Lyrics in London
By Peter Filichia —
If you’re quite familiar with the 1966 original Broadway cast album of Cabaret, two lyrics are going to jump out at you when you listen to the 1968 original London cast album.
One comes quite early, when Fraulein Schneider sings “So What?” On the Broadway disc, Lotte Lenya sings “When I had a man, my figure was dumpy and fat … Now I have what he missed and my figure is trim … if it wasn’t to be that he ever would see the uncorseted me, so what?”
But on the recently re-released London disc, Lila Kedrova instead sings “When I had a man, my figure was boyish and flat … Now I have what he missed and my bosom is full … if it wasn’t to be that he ever would see the abundance of me, so what?”
Take it from someone who read the script of Cabaret in spring of 1966, months before its first rehearsal, when show was called Welcome to Berlin: the lyric that Kedrova sang was actually the first version that Fred Ebb wrote. He assumed that the actress who’d be cast as Fraulein Schneider would be a heavy-set one. The chance to have the thinner Lenya in a Berlin-centric story, however, was too delicious to pass up. Better to write a new lyric than to lose Lenya. When the more Rubenesque Kedrova was cast, Ebb reverted to his original lyric.
In “It Couldn’t Please Me More” – in which Herr Schultz gives Fraulein Schneider a pineapple — there’s a more profound difference. Long-time Cabaret fans know that when Schneider wonders how she can thank Schultz, he pooh-poohs, “Kindly let it pass,” before turning down a slice because “it would give me gas.”
In London, however, the exchange has Schultz minimize the thank-you by saying “Never mind, my dear” because “it would lay right here.”
Says my buddy Aubrey Berg, who’s spent a good deal of time in London, “No, the British simply don’t use the word ‘gas’ in this context.” And that got me thinking about the changes made in lyrics in Broadway musicals that received London productions, all because of different regionalisms.
Robert Preston on the Broadway cast album of I Do! I Do! complains about his wife’s applying gobs of cold cream on her face before bedtime: “Every night beneath the sheet, must you look like Trick-or-Treat?” On the London disc, Ian Carmichael instead asks “Every night when we recline, must you look like Frankenstein?”
Guess that children in England are denied the pleasure of going door-to-door every October 31 and getting free candy.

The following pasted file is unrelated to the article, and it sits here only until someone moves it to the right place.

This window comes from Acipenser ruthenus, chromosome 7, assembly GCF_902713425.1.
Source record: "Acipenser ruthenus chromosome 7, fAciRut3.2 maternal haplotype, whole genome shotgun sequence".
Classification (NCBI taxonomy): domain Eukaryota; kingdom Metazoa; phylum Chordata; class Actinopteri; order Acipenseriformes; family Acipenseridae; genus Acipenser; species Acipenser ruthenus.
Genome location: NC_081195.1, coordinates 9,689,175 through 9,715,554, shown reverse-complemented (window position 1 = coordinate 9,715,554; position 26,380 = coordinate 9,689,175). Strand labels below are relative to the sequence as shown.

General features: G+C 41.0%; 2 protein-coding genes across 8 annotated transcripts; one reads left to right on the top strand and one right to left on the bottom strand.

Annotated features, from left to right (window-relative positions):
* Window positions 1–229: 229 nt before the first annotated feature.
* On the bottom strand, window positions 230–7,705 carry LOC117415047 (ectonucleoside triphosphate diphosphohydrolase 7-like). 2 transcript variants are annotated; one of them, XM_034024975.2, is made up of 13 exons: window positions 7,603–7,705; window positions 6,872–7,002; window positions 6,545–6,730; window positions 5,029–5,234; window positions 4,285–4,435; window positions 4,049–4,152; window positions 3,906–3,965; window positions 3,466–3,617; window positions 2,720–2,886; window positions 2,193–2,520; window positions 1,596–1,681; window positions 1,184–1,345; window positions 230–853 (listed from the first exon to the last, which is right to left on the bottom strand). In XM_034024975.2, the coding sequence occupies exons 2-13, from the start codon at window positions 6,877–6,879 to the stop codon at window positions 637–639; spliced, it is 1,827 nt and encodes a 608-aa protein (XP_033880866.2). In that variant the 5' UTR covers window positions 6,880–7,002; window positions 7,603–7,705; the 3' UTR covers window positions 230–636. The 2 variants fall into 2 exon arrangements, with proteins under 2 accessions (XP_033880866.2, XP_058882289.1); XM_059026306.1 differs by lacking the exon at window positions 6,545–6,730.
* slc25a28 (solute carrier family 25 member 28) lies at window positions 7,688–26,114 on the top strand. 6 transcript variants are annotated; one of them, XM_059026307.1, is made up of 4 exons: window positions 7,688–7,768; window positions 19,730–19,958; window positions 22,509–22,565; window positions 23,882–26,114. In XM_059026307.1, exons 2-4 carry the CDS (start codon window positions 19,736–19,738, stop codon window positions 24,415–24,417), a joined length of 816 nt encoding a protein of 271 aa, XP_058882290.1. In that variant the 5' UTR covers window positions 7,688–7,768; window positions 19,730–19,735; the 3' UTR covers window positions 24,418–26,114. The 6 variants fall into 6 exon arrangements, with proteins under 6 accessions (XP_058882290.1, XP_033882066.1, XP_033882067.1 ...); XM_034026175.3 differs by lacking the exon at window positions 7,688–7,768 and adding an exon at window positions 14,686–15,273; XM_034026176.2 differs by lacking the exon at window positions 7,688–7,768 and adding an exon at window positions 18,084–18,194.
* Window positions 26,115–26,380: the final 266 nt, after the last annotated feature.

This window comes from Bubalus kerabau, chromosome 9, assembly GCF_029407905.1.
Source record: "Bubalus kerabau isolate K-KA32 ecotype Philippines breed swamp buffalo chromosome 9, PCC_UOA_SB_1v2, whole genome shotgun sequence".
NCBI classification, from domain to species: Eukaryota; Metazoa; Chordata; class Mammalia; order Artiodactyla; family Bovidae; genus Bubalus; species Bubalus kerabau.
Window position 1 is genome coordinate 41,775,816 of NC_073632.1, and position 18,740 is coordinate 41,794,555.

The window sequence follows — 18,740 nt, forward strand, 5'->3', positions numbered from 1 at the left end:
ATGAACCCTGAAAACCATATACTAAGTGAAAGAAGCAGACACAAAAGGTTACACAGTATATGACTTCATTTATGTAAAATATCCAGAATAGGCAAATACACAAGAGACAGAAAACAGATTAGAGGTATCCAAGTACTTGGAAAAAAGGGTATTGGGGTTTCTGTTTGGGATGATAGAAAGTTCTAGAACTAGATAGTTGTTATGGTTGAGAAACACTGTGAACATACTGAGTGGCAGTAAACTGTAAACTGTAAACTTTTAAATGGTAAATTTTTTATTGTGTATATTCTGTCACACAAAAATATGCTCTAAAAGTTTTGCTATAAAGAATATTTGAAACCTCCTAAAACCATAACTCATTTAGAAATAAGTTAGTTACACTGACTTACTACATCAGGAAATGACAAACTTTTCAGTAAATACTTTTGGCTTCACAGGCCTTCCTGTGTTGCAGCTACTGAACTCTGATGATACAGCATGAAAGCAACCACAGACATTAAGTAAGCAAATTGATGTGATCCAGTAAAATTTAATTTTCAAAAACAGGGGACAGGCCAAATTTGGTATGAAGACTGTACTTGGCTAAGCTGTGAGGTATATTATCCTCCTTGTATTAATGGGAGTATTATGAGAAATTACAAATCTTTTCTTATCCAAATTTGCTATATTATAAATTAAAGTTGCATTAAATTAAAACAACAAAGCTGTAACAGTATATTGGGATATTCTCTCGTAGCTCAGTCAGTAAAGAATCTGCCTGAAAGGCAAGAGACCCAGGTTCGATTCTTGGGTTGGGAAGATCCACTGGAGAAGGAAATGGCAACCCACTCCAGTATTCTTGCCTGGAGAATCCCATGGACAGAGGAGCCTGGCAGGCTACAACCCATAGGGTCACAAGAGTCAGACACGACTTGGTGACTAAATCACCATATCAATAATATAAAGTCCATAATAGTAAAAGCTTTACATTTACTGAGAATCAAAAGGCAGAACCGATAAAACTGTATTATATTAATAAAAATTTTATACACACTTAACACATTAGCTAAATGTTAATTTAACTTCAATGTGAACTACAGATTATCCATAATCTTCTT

And are Londoners strangers to Russian dressing, too? Preston sings that he “happened to detest” it, but Carmichael instead takes aim at “pickled onions.” (Well, who can blame him?)
On the Broadway cast album of City of Angels, Buddy Fidler, the monarch of mixed metaphors, says “No one gets a hole-in-one their first time at bat.” In London, he proclaims “No one gets a hole-in-one the first time they swing a racket.”
Yeah, they don’t know baseball in the United Kingdom. That’s why in 1958, English movie exhibitors changed the title of Damn Yankees to Whatever Lola Wants before the film debuted there. They apparently feared that British audiences would assume that a picture called Damn Yankees would concern the American Revolution.
And speaking of that skirmish, when 1776 was announced for London, I fully expected that Sherman Edwards would change one lyric: the one in which Adams, Jefferson and Franklin roar “We say to hell with Great Britain!” Wouldn’t that be too much for Londoners to take? But Edwards retained it and every other lyric in “The Egg” — which may be why 1776 laid an egg in the West End.
Lyrics with less punch have been changed en route to London. On the 1971 Broadway revival cast album of No, No Nanette during the first finaletto, Pauline the maid tells Nanette’s just-spurned beau Tom that “She’s going to visit her grandmother in Trenton, New Jersey.” Well, by the time the London production opened in 1973, Grandma had apparently moved, because now Pauline informed the Beau that “She’s going to visit her mother in Hackensack, New Jersey.”
Although Trenton is the Garden State’s capital, its lofty status
doesn’t mean that Londoners would know it. And while Hackensack isn’t any more or less famous, it’s at least a funnier word. Remember Neil Simon’s rule: “Words with a ‘k’ are funny.” Hackensack has two.